A three-dimensional and Bioinformatics approach to identify how genes are controlled in differentiating stem cells
Biola M. Javierre has published a paper on her work on cardiomyocytes; cells that form the heart; and the stem cells that originate cardiomyocytes, previous to joining the institute. We asked her about the significance of this work and how she will apply these techniques to study malignant blood diseases.
In a paper published in Nature Communications in June the authors describe complex mechanisms called PIRs that regulate (switch on and off) genes in the stem cells. They also discovered that the PIRs are reorganized as the stem cells differentiate and develop into heart fibres so that they can specifically regulate cardiac functions. Finally they showed that the genes that the PIRs regulate are the same ones that have been identified in other genomic studies as the genes associated with heart structure and rhythm of heartbeat. “It is important to know that the genes and regulating mechanisms are present in the stem cells and functioning when they develop into heart cells, “Javierre tells us. “This is vital for research into reconstruction of hearts using stem cells because regenerated parts of the heart will need to behave like the original parts and beat correctly.”
Although many genes can now be identified, it has become clear that most of them work in interrelated networks making it very hard to find the genes responsible for a particular characteristic. Additionally, they are often regulated by structures, such as the PIRs, that can be on a very distant part of the strand of DNA; this is possible as the DNA is wound up in extremely complicated shapes like a monstrous ball of tangled wool bringing distant parts into close contact so they can interact. All this means that finding all the genes and regulating structures that affect a biological process such as heartbeat or cancer is extremely difficult. “Our work is to measure millions of interactions between genes on different parts of the genome,” says Javierre, “Using statistical and computing techniques we map out these extremely complex connections and this is what we have been able to do for genes affecting structure of the heart and the rhythm of the heartbeat.”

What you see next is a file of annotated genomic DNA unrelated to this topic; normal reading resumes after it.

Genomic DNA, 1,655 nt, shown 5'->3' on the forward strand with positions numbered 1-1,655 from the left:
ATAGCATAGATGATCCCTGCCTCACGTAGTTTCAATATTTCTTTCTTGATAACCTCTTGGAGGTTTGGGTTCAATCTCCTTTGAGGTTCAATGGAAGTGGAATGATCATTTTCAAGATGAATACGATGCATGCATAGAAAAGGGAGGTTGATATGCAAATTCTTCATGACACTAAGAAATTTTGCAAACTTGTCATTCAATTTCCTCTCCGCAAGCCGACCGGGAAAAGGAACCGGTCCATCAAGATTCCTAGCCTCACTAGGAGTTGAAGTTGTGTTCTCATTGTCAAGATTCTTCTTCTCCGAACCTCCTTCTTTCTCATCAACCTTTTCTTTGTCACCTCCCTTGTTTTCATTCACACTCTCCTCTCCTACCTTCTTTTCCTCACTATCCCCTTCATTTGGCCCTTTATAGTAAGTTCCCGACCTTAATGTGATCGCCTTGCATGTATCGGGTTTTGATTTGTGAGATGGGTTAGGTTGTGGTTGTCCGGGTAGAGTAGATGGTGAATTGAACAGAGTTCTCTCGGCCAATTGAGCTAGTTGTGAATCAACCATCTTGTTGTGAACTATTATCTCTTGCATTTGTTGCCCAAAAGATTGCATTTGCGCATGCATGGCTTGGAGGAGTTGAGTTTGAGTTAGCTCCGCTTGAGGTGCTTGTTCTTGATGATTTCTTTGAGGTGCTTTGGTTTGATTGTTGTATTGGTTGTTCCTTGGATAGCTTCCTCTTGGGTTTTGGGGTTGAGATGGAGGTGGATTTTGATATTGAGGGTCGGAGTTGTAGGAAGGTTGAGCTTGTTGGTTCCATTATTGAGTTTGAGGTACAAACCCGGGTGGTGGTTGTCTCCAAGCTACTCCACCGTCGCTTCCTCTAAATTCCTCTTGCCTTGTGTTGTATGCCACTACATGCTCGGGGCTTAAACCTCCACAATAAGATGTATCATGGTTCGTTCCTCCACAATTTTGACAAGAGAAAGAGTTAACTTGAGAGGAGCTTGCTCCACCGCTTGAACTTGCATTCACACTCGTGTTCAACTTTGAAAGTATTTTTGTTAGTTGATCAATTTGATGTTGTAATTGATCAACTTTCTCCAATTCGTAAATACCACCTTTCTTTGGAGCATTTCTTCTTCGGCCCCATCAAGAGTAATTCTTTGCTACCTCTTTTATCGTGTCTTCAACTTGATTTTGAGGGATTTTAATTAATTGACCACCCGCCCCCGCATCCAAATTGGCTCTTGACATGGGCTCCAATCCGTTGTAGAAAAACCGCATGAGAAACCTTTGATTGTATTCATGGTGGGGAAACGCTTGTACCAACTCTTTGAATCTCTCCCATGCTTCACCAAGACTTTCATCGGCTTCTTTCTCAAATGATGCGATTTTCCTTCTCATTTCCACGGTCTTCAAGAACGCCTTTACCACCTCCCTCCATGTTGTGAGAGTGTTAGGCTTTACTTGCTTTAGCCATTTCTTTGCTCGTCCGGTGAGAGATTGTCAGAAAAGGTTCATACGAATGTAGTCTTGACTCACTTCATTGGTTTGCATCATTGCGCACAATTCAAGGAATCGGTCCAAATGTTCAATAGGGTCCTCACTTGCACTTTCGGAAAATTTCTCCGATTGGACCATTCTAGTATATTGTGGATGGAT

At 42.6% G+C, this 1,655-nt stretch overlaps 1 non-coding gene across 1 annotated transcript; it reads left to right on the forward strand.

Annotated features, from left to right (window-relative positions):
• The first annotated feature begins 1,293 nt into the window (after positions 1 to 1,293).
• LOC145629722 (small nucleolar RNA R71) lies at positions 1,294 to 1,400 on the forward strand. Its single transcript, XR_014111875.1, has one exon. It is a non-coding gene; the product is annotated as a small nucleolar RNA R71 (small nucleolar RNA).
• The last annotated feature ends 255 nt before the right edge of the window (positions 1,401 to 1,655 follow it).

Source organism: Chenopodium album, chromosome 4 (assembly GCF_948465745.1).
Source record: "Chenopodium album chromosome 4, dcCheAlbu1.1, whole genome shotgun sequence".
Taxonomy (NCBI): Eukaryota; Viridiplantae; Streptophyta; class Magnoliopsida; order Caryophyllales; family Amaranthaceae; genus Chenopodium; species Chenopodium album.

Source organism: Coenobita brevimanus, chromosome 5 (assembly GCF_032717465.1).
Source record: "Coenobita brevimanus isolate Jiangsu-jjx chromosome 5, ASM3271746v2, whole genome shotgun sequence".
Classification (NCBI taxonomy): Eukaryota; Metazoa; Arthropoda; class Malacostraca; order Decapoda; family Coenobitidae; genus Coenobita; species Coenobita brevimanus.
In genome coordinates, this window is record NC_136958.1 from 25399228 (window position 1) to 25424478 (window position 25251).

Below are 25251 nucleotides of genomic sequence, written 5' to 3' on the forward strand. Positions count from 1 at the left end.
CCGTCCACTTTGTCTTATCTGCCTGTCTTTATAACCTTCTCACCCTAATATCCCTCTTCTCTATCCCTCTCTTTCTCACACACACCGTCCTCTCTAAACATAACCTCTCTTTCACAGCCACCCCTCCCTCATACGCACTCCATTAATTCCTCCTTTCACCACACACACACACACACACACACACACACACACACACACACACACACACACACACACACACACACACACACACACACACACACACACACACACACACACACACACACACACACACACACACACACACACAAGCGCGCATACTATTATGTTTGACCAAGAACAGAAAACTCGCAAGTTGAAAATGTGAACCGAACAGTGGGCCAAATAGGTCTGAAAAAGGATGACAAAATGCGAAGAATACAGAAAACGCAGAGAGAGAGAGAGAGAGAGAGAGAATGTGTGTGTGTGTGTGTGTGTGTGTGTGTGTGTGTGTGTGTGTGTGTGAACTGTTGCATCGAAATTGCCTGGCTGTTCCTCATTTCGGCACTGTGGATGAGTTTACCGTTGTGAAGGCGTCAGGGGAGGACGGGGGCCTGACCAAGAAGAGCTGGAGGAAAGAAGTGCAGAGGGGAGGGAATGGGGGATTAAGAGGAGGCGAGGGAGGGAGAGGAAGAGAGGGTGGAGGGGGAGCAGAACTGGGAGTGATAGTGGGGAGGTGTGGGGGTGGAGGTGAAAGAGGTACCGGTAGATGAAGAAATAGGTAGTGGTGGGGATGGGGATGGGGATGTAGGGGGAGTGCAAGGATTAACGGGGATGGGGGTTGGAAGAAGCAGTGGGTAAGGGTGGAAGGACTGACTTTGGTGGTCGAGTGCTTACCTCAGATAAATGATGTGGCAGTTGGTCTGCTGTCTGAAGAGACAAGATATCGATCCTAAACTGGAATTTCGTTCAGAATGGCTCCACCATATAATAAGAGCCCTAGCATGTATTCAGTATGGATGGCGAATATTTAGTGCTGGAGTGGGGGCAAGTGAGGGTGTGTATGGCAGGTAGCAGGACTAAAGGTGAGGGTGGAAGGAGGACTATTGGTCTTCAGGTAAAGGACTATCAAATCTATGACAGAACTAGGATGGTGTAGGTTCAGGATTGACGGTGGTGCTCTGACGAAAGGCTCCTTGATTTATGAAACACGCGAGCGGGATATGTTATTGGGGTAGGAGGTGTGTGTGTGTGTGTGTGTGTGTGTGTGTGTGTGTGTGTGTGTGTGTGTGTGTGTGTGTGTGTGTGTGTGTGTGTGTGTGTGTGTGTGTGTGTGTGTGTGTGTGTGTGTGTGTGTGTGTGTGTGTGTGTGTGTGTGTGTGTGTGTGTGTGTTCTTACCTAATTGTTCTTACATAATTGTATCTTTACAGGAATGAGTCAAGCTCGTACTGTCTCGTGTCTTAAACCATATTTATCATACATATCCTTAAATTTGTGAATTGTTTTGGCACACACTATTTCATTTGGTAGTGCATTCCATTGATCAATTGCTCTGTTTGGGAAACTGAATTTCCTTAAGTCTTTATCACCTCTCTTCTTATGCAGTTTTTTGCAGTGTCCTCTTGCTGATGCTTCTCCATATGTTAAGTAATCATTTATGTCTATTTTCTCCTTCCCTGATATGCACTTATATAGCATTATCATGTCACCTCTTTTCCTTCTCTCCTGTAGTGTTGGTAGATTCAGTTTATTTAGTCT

A new “omnigenomic” model of complex disease has been proposed, in which each biological characteristic is controlled by a few “core genes” and many “non-core” genes. Javierre confirms that the recently published work fits with this, “Our complex interacting subnetwork of genes in the cardiomyocytes coincides with genes identified as being involved in heartrate in other types of genomic studies. We believe the same might be true in pathological biological processes in stem cells such as leukaemia and this is where my research will be directed in the Josep Carreras Leukaemia Institute,” she confirmed.
Choy MK, Javierre BM, Williams SG, Baross SL, Liu Y, Wingett SW, Akbarov A, Wallace C, Freire-Pritchett P, Rugg-Gunn PJ, Spivakov M, Fraser P, Keavney BD.
Nat Commun. 2018 Jun 28;9(1):2526. doi: 10.1038/s41467-018-04931-0. PMID: 29955040
The 3D Chromatin Group is supported by and has received funding from the Ramon y Cajal Programme (RYC-2016-19665), Spanish Ministry of Science, Innovation and University